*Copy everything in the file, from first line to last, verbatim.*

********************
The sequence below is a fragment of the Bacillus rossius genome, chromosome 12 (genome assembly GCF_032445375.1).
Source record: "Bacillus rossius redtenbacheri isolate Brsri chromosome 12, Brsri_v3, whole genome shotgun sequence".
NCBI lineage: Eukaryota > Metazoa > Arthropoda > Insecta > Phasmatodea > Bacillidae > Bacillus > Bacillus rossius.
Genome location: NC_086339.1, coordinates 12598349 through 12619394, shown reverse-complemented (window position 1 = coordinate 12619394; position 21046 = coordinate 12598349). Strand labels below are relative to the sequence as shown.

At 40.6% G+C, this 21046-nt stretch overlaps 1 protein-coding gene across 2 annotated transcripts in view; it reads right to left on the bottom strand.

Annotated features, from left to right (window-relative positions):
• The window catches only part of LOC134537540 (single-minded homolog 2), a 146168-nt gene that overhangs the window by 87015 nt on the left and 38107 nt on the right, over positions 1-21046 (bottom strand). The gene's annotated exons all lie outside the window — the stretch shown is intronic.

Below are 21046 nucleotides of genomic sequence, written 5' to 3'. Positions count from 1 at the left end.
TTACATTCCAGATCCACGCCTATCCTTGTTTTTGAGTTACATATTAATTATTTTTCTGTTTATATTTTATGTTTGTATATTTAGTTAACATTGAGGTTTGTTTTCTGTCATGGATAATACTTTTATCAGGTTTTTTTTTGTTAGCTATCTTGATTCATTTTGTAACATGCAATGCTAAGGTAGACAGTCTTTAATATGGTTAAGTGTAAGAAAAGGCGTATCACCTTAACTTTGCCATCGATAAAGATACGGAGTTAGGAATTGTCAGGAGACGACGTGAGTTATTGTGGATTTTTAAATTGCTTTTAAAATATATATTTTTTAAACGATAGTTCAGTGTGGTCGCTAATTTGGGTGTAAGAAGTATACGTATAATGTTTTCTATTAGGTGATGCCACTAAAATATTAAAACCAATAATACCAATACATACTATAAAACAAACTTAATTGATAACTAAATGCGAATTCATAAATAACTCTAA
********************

The sequence below is a fragment of the Bacillus rossius genome, chromosome 12 (genome assembly GCF_032445375.1).
Source record: "Bacillus rossius redtenbacheri isolate Brsri chromosome 12, Brsri_v3, whole genome shotgun sequence".
NCBI lineage: Eukaryota > Metazoa > Arthropoda > Insecta > Phasmatodea > Bacillidae > Bacillus > Bacillus rossius.
Genome location: NC_086339.1, coordinates 12598349 through 12619394, shown reverse-complemented (window position 1 = coordinate 12619394; position 21046 = coordinate 12598349). Strand labels below are relative to the sequence as shown.

At 40.6% G+C, this 21046-nt stretch overlaps 1 protein-coding gene across 2 annotated transcripts in view; it reads right to left on the bottom strand.

Annotated features, from left to right (window-relative positions):
• The window catches only part of LOC134537540 (single-minded homolog 2), a 146168-nt gene that overhangs the window by 87015 nt on the left and 38107 nt on the right, over positions 1-21046 (bottom strand). The gene's annotated exons all lie outside the window — the stretch shown is intronic.

Below are 21046 nucleotides of genomic sequence, written 5' to 3'. Positions count from 1 at the left end.
TTACATTCCAGATCCACGCCTATCCTTGTTTTTGAGTTACATATTAATTATTTTTCTGTTTATATTTTATGTTTGTATATTTAGTTAACATTGAGGTTTGTTTTCTGTCATGGATAATACTTTTATCAGGTTTTTTTTTGTTAGCTATCTTGATTCATTTTGTAACATGCAATGCTAAGGTAGACAGTCTTTAATATGGTTAAGTGTAAGAAAAGGCGTATCACCTTAACTTTGCCATCGATAAAGATACGGAGTTAGGAATTGTCAGGAGACGACGTGAGTTATTGTGGATTTTTAAATTGCTTTTAAAATATATATTTTTTAAACGATAGTTCAGTGTGGTCGCTAATTTGGGTGTAAGAAGTATACGTATAATGTTTTCTATTAGGTGATGCCACTAAAATATTAAAACCAATAATACCAATACATACTATAAAACAAACTTAATTGATAACTAAATGCGAATTCATAAATAACTCTAA